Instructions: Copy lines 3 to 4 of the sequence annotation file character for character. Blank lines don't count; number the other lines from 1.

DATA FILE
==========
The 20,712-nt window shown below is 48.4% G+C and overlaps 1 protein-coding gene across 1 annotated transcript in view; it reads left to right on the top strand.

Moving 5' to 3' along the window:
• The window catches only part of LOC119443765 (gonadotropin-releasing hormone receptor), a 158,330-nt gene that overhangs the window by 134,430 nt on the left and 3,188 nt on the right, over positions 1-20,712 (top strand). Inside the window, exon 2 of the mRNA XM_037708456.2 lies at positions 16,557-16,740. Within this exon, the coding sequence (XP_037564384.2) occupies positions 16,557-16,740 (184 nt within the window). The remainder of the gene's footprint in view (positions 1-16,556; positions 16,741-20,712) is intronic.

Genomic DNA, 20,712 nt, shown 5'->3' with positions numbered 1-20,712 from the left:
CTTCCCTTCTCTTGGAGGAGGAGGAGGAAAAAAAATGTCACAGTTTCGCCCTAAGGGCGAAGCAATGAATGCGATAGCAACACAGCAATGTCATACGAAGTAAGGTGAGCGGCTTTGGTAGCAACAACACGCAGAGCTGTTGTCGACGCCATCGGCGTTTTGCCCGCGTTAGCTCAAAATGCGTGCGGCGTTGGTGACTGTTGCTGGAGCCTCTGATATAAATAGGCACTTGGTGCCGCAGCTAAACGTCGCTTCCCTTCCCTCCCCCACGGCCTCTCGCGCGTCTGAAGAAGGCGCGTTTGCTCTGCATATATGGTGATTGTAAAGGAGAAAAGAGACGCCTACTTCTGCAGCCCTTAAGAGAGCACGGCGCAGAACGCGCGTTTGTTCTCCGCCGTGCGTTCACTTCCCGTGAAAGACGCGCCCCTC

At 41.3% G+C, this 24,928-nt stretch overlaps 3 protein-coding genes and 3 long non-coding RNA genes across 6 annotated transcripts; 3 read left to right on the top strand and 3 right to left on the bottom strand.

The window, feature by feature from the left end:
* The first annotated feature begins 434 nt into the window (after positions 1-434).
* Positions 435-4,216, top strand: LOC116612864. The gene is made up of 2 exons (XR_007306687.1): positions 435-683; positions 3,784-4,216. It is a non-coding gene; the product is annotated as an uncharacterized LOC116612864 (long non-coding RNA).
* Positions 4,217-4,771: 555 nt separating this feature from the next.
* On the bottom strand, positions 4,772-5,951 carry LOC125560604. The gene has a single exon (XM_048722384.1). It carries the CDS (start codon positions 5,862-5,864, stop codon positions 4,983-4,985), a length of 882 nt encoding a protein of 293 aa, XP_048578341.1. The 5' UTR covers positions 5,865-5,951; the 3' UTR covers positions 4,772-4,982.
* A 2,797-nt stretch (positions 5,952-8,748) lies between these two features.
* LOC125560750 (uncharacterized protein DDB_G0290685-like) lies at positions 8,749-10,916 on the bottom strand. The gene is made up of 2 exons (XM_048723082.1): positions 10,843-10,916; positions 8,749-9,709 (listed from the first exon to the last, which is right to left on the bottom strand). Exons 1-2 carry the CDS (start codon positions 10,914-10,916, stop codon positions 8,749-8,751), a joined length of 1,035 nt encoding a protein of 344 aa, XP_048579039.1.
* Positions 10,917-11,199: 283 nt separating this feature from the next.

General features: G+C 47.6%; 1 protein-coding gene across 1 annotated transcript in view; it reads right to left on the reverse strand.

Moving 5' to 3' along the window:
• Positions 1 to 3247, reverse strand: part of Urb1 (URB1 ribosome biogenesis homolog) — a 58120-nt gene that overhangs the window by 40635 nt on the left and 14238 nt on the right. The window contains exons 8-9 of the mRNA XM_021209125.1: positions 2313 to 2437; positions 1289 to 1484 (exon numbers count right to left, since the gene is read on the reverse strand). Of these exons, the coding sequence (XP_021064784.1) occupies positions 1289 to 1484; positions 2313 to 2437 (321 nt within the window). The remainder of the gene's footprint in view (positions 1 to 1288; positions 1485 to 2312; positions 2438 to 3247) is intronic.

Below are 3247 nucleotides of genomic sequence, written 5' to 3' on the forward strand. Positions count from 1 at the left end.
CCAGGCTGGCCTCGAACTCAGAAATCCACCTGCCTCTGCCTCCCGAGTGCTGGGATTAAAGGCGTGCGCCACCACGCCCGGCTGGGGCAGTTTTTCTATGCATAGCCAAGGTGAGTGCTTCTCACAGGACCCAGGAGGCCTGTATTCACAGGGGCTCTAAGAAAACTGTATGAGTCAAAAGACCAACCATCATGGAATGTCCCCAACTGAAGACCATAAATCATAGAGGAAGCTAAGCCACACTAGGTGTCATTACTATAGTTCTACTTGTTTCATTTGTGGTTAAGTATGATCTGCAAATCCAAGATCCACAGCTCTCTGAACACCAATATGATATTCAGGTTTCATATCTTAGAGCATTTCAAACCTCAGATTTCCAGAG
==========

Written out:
• The window catches only part of LOC119443765 (gonadotropin-releasing hormone receptor), a 158,330-nt gene that overhangs the window by 134,430 nt on the left and 3,188 nt on the right, over positions 1-20,712 (top strand). Inside the window, exon 2 of the mRNA XM_037708456.2 lies at positions 16,557-16,740. Within this exon, the coding sequence (XP_037564384.2) occupies positions 16,557-16,740 (184 nt within the window). The remainder of the gene's footprint in view (positions 1-16,556; positions 16,741-20,712) is intronic.

Genomic DNA, 20,712 nt, shown 5'->3' with positions numbered 1-20,712 from the left: